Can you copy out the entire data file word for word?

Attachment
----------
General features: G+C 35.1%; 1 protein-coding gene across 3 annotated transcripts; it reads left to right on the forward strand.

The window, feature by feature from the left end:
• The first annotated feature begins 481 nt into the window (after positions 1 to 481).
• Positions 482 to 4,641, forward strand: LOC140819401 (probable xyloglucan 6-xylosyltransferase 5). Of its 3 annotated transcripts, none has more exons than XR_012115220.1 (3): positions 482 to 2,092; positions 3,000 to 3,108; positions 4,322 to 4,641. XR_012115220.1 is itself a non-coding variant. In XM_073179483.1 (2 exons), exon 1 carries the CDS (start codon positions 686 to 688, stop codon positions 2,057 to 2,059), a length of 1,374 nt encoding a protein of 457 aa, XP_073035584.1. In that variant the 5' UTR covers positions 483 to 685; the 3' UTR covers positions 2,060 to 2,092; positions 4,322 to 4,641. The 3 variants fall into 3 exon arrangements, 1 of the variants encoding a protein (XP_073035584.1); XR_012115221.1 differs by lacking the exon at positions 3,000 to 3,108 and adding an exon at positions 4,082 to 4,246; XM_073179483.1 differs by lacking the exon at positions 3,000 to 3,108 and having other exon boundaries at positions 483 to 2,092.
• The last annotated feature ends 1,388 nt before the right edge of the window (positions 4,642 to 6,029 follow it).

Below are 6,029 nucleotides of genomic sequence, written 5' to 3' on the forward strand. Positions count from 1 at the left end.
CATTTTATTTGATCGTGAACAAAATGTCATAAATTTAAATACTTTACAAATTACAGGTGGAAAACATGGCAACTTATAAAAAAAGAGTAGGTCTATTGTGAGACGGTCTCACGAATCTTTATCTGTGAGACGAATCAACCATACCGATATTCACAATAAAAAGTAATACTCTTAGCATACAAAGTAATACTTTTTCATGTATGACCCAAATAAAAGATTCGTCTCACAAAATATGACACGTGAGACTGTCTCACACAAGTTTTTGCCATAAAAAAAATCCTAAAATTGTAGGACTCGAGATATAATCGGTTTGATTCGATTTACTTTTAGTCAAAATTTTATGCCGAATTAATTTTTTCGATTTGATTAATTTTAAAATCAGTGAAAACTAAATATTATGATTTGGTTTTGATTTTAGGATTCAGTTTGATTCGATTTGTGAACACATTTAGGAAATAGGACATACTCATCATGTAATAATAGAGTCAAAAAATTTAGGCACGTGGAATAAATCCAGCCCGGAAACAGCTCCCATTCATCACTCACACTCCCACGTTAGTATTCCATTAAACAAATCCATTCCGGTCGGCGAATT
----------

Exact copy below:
General features: G+C 35.1%; 1 protein-coding gene across 3 annotated transcripts; it reads left to right on the forward strand.

The window, feature by feature from the left end:
• The first annotated feature begins 481 nt into the window (after positions 1 to 481).
• Positions 482 to 4,641, forward strand: LOC140819401 (probable xyloglucan 6-xylosyltransferase 5). Of its 3 annotated transcripts, none has more exons than XR_012115220.1 (3): positions 482 to 2,092; positions 3,000 to 3,108; positions 4,322 to 4,641. XR_012115220.1 is itself a non-coding variant. In XM_073179483.1 (2 exons), exon 1 carries the CDS (start codon positions 686 to 688, stop codon positions 2,057 to 2,059), a length of 1,374 nt encoding a protein of 457 aa, XP_073035584.1. In that variant the 5' UTR covers positions 483 to 685; the 3' UTR covers positions 2,060 to 2,092; positions 4,322 to 4,641. The 3 variants fall into 3 exon arrangements, 1 of the variants encoding a protein (XP_073035584.1); XR_012115221.1 differs by lacking the exon at positions 3,000 to 3,108 and adding an exon at positions 4,082 to 4,246; XM_073179483.1 differs by lacking the exon at positions 3,000 to 3,108 and having other exon boundaries at positions 483 to 2,092.
• The last annotated feature ends 1,388 nt before the right edge of the window (positions 4,642 to 6,029 follow it).

Below are 6,029 nucleotides of genomic sequence, written 5' to 3' on the forward strand. Positions count from 1 at the left end.
CATTTTATTTGATCGTGAACAAAATGTCATAAATTTAAATACTTTACAAATTACAGGTGGAAAACATGGCAACTTATAAAAAAAGAGTAGGTCTATTGTGAGACGGTCTCACGAATCTTTATCTGTGAGACGAATCAACCATACCGATATTCACAATAAAAAGTAATACTCTTAGCATACAAAGTAATACTTTTTCATGTATGACCCAAATAAAAGATTCGTCTCACAAAATATGACACGTGAGACTGTCTCACACAAGTTTTTGCCATAAAAAAAATCCTAAAATTGTAGGACTCGAGATATAATCGGTTTGATTCGATTTACTTTTAGTCAAAATTTTATGCCGAATTAATTTTTTCGATTTGATTAATTTTAAAATCAGTGAAAACTAAATATTATGATTTGGTTTTGATTTTAGGATTCAGTTTGATTCGATTTGTGAACACATTTAGGAAATAGGACATACTCATCATGTAATAATAGAGTCAAAAAATTTAGGCACGTGGAATAAATCCAGCCCGGAAACAGCTCCCATTCATCACTCACACTCCCACGTTAGTATTCCATTAAACAAATCCATTCCGGTCGGCGAATT